Based on its flu-like epidemic pattern, the goal of a global response to COVID-19 should change from containment to mitigation, for example, helping the elderly and people with underlying health conditions to avoid death tragedies. Don't waste resources on finding asymptomatic infections. Make sure that medical institutions are ready for a huge amount of patients. Remind Healthy people to wash hands more often and sick people to stay home. Besides these, Taiwan’s recent experience shows that wearing a mask is an effective extra precaution.

Excluding three small clusters with the index case contracting the virus in January, Taiwan did not report any new domestic case after January 31 until a local woman was tested positive on February 28. Besides washing hands, it is worth to notice that the majority of Taiwanese have been promptly wearing a mask since the epidemic started scaring people in the beginning of January, even though many experts claimed that wearing a mask is not necessary at that time. Although the shortage of surgical masks had caused chaos, the chaotic situation is believed to become a reminder of having most Taiwanese practice good personal hygiene all the time, which is the main preventive measure before we have vaccines and new drugs.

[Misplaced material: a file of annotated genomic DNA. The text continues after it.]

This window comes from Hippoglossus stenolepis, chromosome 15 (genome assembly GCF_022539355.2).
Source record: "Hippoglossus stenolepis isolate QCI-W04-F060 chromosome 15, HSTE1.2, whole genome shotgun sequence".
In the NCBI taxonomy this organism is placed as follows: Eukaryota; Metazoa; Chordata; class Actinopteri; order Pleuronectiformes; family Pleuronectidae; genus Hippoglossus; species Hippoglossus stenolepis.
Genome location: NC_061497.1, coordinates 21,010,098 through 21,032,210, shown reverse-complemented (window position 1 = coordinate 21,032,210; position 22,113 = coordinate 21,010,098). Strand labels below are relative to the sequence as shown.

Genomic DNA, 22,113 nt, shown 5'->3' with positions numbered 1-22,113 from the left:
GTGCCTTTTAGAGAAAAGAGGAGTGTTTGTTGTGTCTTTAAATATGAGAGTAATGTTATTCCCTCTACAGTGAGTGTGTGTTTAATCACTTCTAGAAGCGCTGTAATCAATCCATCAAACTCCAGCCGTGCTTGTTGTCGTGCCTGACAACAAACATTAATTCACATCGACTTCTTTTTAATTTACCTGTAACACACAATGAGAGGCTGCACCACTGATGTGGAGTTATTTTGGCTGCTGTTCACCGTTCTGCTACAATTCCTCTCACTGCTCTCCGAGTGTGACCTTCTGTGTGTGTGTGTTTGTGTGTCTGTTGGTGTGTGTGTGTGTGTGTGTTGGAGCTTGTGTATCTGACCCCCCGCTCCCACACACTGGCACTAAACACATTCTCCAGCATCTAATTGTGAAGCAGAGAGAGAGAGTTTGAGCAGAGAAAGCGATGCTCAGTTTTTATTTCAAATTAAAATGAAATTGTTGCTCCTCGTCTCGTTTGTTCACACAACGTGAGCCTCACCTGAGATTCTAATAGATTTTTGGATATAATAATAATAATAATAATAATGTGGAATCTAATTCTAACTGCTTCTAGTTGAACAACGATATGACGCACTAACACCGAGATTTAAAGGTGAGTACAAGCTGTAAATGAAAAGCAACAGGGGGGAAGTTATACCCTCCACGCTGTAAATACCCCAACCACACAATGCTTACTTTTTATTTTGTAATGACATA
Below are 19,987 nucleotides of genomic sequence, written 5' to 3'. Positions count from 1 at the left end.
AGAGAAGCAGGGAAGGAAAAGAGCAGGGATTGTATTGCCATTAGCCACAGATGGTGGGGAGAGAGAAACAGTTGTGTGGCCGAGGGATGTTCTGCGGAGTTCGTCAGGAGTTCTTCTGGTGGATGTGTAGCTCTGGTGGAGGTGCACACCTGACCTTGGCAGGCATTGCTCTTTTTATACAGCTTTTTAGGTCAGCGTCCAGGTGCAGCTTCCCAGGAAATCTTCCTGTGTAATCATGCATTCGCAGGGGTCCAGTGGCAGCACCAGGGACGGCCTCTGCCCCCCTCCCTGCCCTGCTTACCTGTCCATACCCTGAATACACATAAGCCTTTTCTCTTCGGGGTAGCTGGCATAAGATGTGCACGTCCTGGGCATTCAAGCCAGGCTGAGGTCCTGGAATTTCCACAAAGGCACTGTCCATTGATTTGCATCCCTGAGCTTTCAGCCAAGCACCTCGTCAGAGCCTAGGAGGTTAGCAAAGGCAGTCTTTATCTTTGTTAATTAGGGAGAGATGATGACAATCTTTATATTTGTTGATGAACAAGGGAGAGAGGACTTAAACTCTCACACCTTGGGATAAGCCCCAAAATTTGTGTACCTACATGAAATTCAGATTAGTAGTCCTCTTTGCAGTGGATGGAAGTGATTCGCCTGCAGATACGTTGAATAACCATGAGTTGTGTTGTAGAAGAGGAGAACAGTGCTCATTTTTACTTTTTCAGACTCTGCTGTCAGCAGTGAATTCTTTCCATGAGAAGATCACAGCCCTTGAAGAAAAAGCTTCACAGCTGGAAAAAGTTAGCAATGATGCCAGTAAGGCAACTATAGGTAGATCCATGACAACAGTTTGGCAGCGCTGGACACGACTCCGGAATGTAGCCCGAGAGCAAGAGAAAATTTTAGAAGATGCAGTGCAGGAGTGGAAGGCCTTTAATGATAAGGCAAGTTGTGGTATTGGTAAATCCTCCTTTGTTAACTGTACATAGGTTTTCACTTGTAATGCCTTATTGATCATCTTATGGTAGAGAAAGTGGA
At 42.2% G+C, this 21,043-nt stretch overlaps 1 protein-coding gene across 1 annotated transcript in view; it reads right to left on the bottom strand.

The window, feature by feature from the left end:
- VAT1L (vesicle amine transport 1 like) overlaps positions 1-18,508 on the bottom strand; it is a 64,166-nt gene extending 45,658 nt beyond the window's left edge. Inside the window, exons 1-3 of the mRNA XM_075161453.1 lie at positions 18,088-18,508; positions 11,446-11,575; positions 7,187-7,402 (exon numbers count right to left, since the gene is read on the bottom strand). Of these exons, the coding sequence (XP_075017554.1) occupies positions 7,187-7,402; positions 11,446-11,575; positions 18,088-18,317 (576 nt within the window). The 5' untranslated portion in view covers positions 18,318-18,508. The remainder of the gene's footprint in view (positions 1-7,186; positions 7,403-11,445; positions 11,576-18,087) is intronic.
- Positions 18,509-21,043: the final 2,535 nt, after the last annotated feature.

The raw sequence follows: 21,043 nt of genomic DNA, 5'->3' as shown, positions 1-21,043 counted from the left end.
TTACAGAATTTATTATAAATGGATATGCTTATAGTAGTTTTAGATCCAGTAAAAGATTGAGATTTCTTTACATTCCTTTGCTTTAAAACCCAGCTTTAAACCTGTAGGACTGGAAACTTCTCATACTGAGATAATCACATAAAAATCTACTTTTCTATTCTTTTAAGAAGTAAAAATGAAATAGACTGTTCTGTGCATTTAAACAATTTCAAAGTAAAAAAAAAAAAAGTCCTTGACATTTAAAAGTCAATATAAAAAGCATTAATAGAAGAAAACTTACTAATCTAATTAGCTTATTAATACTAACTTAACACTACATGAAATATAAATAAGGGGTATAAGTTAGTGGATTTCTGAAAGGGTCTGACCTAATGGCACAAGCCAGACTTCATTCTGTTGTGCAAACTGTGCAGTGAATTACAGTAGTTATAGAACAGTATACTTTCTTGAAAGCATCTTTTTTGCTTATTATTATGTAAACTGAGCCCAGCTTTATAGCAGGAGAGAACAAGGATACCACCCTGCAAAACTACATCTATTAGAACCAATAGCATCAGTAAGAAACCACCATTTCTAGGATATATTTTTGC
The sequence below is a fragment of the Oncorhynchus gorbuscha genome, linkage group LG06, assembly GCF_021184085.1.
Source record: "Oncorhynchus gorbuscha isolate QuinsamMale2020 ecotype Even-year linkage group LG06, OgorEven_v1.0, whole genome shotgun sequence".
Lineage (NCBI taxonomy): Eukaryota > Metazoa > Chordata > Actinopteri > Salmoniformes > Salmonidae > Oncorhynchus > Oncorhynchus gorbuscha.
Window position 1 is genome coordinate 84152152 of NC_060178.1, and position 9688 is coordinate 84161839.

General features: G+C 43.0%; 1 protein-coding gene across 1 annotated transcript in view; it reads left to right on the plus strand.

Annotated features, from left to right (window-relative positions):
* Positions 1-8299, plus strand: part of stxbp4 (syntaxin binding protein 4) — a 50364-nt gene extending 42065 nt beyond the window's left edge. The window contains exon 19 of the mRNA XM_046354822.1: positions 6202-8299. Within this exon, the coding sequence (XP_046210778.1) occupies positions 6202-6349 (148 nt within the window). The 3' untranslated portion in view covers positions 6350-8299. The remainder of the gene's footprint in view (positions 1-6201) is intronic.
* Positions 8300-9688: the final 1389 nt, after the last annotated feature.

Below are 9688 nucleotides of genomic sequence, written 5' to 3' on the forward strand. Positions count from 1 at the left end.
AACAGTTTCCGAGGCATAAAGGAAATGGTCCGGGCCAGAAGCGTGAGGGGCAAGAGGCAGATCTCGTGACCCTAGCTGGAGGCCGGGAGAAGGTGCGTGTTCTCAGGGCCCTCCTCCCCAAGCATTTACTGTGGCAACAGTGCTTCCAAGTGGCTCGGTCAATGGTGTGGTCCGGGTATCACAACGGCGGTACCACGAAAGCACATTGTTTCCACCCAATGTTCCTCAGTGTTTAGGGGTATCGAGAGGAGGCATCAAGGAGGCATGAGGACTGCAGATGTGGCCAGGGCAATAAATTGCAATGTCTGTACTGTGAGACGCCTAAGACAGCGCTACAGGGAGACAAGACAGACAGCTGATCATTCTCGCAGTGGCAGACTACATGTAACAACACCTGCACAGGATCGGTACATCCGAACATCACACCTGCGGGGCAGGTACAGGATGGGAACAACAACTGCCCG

The researches on the virus take time and epidemic control can’t wait. It is necessary to find clues through the epidemiological analysis on the reported cases to help form the proper response strategy. The best solution for now is to follow flu control measures strictly, including public education of good personal hygiene, home or institutional quarantine on sick people, and a flu surveillance network that asks clinics and hospitals to report patients with flu-like symptoms for further virus testing and early advanced treatment, plus a few extra precautions, such as wearing a mask and maintaining healthy immune defense, to carry everybody through. The world's leading countries should drive a force to push flu control protocols and call for all countries to move forward in the same direction for a sooner ending of the epidemic.